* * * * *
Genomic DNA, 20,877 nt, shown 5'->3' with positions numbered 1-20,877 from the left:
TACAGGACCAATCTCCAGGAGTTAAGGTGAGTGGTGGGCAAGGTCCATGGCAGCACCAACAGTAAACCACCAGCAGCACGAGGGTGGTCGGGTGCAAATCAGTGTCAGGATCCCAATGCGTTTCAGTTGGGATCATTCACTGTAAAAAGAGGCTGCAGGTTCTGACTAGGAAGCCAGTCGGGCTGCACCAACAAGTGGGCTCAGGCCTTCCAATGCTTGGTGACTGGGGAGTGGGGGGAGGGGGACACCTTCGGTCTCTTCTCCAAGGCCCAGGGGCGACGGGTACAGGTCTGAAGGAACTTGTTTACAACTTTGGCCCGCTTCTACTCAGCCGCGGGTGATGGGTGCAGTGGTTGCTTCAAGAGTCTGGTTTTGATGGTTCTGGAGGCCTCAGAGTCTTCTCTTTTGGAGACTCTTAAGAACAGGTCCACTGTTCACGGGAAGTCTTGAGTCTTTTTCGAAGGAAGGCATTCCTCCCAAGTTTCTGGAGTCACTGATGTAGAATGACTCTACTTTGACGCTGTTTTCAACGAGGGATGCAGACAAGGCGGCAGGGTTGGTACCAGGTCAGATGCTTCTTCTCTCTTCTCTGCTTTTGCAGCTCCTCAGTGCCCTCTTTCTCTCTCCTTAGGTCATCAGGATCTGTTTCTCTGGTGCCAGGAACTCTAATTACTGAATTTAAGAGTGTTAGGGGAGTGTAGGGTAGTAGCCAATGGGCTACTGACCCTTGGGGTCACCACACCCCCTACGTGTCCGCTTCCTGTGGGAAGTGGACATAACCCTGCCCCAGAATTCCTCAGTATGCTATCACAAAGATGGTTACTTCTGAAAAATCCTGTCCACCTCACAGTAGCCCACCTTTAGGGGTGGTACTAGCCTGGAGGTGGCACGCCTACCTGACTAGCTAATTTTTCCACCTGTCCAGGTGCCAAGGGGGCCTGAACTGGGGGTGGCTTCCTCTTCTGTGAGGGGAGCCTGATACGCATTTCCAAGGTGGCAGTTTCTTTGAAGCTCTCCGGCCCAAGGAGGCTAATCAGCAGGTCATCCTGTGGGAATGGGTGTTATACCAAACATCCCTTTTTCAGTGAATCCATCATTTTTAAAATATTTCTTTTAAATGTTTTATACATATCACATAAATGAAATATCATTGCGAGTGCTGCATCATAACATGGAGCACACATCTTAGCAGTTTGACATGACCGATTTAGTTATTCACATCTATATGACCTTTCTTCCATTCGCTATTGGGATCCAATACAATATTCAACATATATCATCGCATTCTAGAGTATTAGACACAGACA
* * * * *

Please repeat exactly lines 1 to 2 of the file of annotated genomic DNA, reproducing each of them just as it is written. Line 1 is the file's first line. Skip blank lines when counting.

Genomic DNA, 20,877 nt, shown 5'->3' with positions numbered 1-20,877 from the left:
TACAGGACCAATCTCCAGGAGTTAAGGTGAGTGGTGGGCAAGGTCCATGGCAGCACCAACAGTAAACCACCAGCAGCACGAGGGTGGTCGGGTGCAAATCAGTGTCAGGATCCCAATGCGTTTCAGTTGGGATCATTCACTGTAAAAAGAGGCTGCAGGTTCTGACTAGGAAGCCAGTCGGGCTGCACCAACAAGTGGGCTCAGGCCTTCCAATGCTTGGTGACTGGGGAGTGGGGGGAGGGGGACACCTTCGGTCTCTTCTCCAAGGCCCAGGGGCGACGGGTACAGGTCTGAAGGAACTTGTTTACAACTTTGGCCCGCTTCTACTCAGCCGCGGGTGATGGGTGCAGTGGTTGCTTCAAGAGTCTGGTTTTGATGGTTCTGGAGGCCTCAGAGTCTTCTCTTTTGGAGACTCTTAAGAACAGGTCCACTGTTCACGGGAAGTCTTGAGTCTTTTTCGAAGGAAGGCATTCCTCCCAAGTTTCTGGAGTCACTGATGTAGAATGACTCTACTTTGACGCTGTTTTCAACGAGGGATGCAGACAAGGCGGCAGGGTTGGTACCAGGTCAGATGCTTCTTCTCTCTTCTCTGCTTTTGCAGCTCCTCAGTGCCCTCTTTCTCTCTCCTTAGGTCATCAGGATCTGTTTCTCTGGTGCCAGGAACTCTAATTACTGAATTTAAGAGTGTTAGGGGAGTGTAGGGTAGTAGCCAATGGGCTACTGACCCTTGGGGTCACCACACCCCCTACGTGTCCGCTTCCTGTGGGAAGTGGACATAACCCTGCCCCAGAATTCCTCAGTATGCTATCACAAAGATGGTTACTTCTGAAAAATCCTGTCCACCTCACAGTAGCCCACCTTTAGGGGTGGTACTAGCCTGGAGGTGGCACGCCTACCTGACTAGCTAATTTTTCCACCTGTCCAGGTGCCAAGGGGGCCTGAACTGGGGGTGGCTTCCTCTTCTGTGAGGGGAGCCTGATACGCATTTCCAAGGTGGCAGTTTCTTTGAAGCTCTCCGGCCCAAGGAGGCTAATCAGCAGGTCATCCTGTGGGAATGGGTGTTATACCAAACATCCCTTTTTCAGTGAATCCATCATTTTTAAAATATTTCTTTTAAATGTTTTATACATATCACATAAATGAAATATCATTGCGAGTGCTGCATCATAACATGGAGCACACATCTTAGCAGTTTGACATGACCGATTTAGTTATTCACATCTATATGACCTTTCTTCCATTCGCTATTGGGATCCAATACAATATTCAACATATATCATCGCATTCTAGAGTATTAGACACAGACA